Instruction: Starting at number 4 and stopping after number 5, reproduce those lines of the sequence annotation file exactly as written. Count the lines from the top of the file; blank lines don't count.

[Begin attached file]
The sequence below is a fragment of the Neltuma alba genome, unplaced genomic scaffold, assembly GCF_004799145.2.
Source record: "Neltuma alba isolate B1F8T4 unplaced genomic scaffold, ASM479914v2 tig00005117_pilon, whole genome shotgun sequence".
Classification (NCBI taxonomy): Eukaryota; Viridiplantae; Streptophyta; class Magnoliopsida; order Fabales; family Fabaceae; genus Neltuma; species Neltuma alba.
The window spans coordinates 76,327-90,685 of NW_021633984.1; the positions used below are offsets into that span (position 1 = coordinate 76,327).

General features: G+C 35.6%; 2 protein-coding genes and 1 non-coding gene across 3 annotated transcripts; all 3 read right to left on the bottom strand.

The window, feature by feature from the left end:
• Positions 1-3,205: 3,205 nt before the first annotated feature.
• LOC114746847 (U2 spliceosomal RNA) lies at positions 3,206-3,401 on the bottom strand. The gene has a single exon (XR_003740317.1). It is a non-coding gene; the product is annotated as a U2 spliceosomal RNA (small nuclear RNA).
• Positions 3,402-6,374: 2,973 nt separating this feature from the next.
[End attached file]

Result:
The window spans coordinates 76,327-90,685 of NW_021633984.1; the positions used below are offsets into that span (position 1 = coordinate 76,327).

General features: G+C 35.6%; 2 protein-coding genes and 1 non-coding gene across 3 annotated transcripts; all 3 read right to left on the bottom strand.